The (Long) Road to Equality

Homo huwelijk by Peetje2 (via Flickr, CC BY 2.0)

As the Supreme Court’s decision is announced in the Obergefell v. Hodges case, one cannot help but reflect upon the shape the discourse has taken, and the possibilities for continuing the conversation about LGBTQ equality. The media coverage has focused on the right to marry, but what about the host of other heretofore denied rights of contract, such as the right to divorce, or the right to form parental agreements? Consider a thought experiment, one similar to the content of some of the testimony heard before the Court:

Imagine you and your partner are residents of New York and you marry there. You both later move to Louisiana for work (or simply because you want to live on the bayou). At some later point, your marriage fails and you separate (for years). Yet, since the state of Louisiana does not recognize your marriage, you cannot get divorced. As you drive home to visit family in upstate New York, you decide to view Niagara Falls from the Canadian side. As you drive across the border, it occurs to you that Canada will certainly recognize that marriage you could not legally exit—should some unfortunate fate befall you, your estranged spouse might have a say over your healthcare decisions, or could take possession of your body. After your vacation, as you drive back across the United States, you realize how often your marital status changes—married in New York, single in Tennessee, married in North Carolina, single in Kentucky.

This thought experiment was a lived reality for individuals across our country, and arose as a result of a patchwork system of recognition. A patchwork system of recognition exists when individual states can choose whether to extend rights to groups that have historically been denied them, and if so, the terms under which such rights will be recognized, enabled, inhibited, or blocked altogether. When a patchwork system of recognition is in place, it can give rise to a number of practical and ethical concerns.

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The first challenge that arises from a patchwork system is the clear limitation on one’s freedom of action and freedom of movement that are antithetical to the spirit of a liberal democracy. In this regard, the state has two corresponding duties derived from the general citizen’s freedom of movement: a guarantee that the State will protect the right to travel across city and state lines, and ensuring a citizen’s right to be treated equally to those who are already residing in the area (e.g., not facing unduly burdensome restrictions placed on the right to vote, freedom of expression and association, and that the public acts of one state will be recognized and upheld in other jurisdictions). While this practical constraint is now lifted for those who are married in one state and heretofore unrecognized in others, what of parental agreements and second-parent adoption rules? There are plenty more barriers to full equality and recognition in the contractual agreements that mediate familial life and personal relationships.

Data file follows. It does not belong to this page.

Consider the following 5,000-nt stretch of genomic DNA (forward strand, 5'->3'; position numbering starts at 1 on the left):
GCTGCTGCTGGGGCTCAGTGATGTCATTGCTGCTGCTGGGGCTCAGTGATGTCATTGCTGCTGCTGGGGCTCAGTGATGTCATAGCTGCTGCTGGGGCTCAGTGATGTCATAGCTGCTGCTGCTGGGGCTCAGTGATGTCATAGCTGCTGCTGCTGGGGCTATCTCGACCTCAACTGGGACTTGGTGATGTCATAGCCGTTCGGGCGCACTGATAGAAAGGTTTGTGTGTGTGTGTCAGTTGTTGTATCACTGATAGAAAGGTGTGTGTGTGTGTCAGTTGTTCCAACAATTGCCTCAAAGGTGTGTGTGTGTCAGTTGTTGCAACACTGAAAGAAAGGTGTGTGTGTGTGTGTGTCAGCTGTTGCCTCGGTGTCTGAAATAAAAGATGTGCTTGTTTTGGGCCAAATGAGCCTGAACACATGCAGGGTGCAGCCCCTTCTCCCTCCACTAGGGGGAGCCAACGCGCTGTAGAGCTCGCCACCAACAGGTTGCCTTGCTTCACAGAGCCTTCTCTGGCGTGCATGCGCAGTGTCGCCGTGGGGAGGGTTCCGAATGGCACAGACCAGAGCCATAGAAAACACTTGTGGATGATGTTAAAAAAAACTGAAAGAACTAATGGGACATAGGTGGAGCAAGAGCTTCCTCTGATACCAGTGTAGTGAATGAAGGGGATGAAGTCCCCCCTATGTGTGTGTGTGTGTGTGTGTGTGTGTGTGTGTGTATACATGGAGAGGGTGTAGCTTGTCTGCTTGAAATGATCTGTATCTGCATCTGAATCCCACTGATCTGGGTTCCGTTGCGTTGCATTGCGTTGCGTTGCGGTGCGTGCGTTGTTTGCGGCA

The second, more profoundly philosophical, challenge presented by a patchwork system is the effects on one’s personal identity—to what extent can I conceive of myself as autonomous if the state blocks my ability to enter into certain kinds of agreements and be recognized as I wish to be? The state mediates our personal relationships—those between romantic partners and those between citizens and their children, most notably. Insofar as regulatory mechanisms (i.e., contracts or legislation) reflect how individuals see themselves, or at least provide measures to align identity with recognition, this mediation can appear seamless. However, where recognition and uptake fail, the result is narrative friction. My life’s narrative, the self-told story that helps us maintain a sense of who we are over time, becomes interrupted because of state interference. Marital status and parental status, like a person’s sexual identity is a constitutive part of our lives and determines how we constitute many aspects of our practical identities. There are normative expectations and judgments made about one’s behavior, informing how others treat you.

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As we move forward, and take up the next battle in the barrier to LGBTQ equality, let us keep in mind that we are legislating people’s lives, their identities, and whether they are recognized throughout the entire country. How does contract law, in itself, dehumanize the texture of human relationships? To what extent should we be mediating our relationships in this way? These questions should be part of the broader conversation concerning the next steps in the long road to equality.

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